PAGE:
Key proposals finalized for 2020 performance year of the Quality Payment Program:

  • Increase Merit-based Incentive Payment System (MIPS) performance threshold from 30 points to 45 points.
  • Maintain the MIPS Quality performance category weight at 35 percent in 2020.
  • Maintain the Cost performance category weight at 15 percent in 2020.
  • Increase data completeness threshold for submitting quality data from 60 to 70 percent for Medicare Part B claims measures, QCDR measures, MIPS Clinical Quality Measures (CQMs), and eCQMs.
  • Increase threshold for the number of clinicians who complete or participate in the Improvement Activity performance category for group reporting from one to 50 percent. However, CMS modified its proposal so that each improvement activity can be performed by at least 50 percent of the NPIs billing under the group’s TIN during any continuous 90-day period instead of requiring clinicians to perform the same activity for the same continuous 90 days.

CMS RFI on new MIPS Value Pathway: The GI societies were joined by more than 2,000 commenters in response to CMS’ request for information on creating a new MIPS Value Pathway (MVP) aimed at simplifying the program and reducing participation burden. CMS has not yet made any proposals regarding participation in an MVP structure, and will continue to solicit feedback from the stakeholder community as it undertakes further rulemaking in this area. 

MIPS category performance weights (2019 vs. 2020)
CMS finalizes removal of Measure 343 from MIPS performance year 2020: CMS finalized its plan to remove Measure 343 (Screening Colonoscopy Adenoma Detection Rate), claiming that it does not account for variables which may influence adenoma detection rate and that, due to its construction, benchmarks calculated from this measure are misrepresented and do not align with MIPS scoring methodology. ACG, AGA, and ASGE strongly advocated for the adenoma detection rate (ADR) measure to be maintained in public reporting. The literature clearly supports driving improvement in each gastroenterologist's ADR as the mechanism to reduce colorectal cancer incidence and deaths. We are disappointed in this decision. Our societies support ADR’s continued utility as an outcome measure that is an essential part of competency in colonoscopy and quality improvement activities.
 

OPPS/ASC

Slight increase on OPPS and ASC conversion factors: CMS proposes updating both OPPS and ambulatory surgery center (ASC) payment rates by 2.7 percent. Last year, CMS finalized its proposal to apply the hospital market basket update to ASC payment system rates for an interim period of five years (CY 2019 through CY 2023). CMS is not proposing any changes to this policy. In this rule, our Societies would specifically like to highlight a 6 percent increase for ERCP facility payment.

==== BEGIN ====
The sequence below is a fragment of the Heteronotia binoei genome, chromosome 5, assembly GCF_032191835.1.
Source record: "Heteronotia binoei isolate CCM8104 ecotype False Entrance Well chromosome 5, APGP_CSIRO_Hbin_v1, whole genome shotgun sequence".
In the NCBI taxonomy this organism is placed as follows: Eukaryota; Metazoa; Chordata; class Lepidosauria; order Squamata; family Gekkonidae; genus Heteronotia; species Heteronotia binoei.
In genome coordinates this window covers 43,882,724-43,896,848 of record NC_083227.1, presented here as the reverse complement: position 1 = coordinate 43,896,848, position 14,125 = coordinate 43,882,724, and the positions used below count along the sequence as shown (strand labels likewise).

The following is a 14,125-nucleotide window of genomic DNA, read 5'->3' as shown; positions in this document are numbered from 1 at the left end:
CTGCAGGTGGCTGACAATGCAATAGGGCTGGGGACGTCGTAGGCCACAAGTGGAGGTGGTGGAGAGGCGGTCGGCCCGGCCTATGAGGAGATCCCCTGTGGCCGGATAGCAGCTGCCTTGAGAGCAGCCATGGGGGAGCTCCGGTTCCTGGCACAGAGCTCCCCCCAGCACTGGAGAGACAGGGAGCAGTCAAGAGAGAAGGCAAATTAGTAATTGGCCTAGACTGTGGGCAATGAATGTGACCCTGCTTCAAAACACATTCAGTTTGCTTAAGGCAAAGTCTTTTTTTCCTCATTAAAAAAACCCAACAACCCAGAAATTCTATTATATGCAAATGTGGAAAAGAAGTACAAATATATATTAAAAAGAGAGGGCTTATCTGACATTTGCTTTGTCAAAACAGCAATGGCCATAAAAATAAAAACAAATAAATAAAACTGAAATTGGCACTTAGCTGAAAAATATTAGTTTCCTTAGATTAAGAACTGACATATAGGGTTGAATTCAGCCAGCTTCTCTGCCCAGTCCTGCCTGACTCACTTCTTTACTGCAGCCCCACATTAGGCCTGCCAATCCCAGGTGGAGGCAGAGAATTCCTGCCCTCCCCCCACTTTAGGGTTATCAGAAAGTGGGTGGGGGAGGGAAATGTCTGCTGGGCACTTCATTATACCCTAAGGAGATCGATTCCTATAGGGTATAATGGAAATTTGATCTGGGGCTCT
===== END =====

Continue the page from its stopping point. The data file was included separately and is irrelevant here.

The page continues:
CY 2020 Medicare facility fees for common GI procedures
(national average)

CY 2020 HOPD Medicare facility fees for selected GI services. 
 
CY 2020 HOPD Medicare facility fees for the top 10 GI base and biopsy codes. 
 
CY 2020 ASC Medicare facility fees for selected GI services. 
 
CY 2020 ASC Medicare facility fees for the top 10 GI base and biopsy codes.
 

Next Steps

ACG, AGA and ASGE are currently reviewing the details of the final rules and will be providing joint comments for those items that necessitate further comment. We will keep you updated as we learn more.
 
 
 
 
 

 

Thank you for your time. Please contact your GI Society with any questions:

 
American College of Gastroenterology
(301) 263-9000
 
American Gastroenterological Association
(301) 654-2055
 
American Society for Gastrointestinal Endoscopy
(630) 573-0600


 

ACG, AGA and ASGE are committed to collaborate on issues of common interest to all members of the GI community, including public policy and regulatory challenges facing gastroenterologists. This message is being sent as a joint communication from the three societies and has been reviewed by each organization.

 
For more information: ACG websiteAGA website ASGE website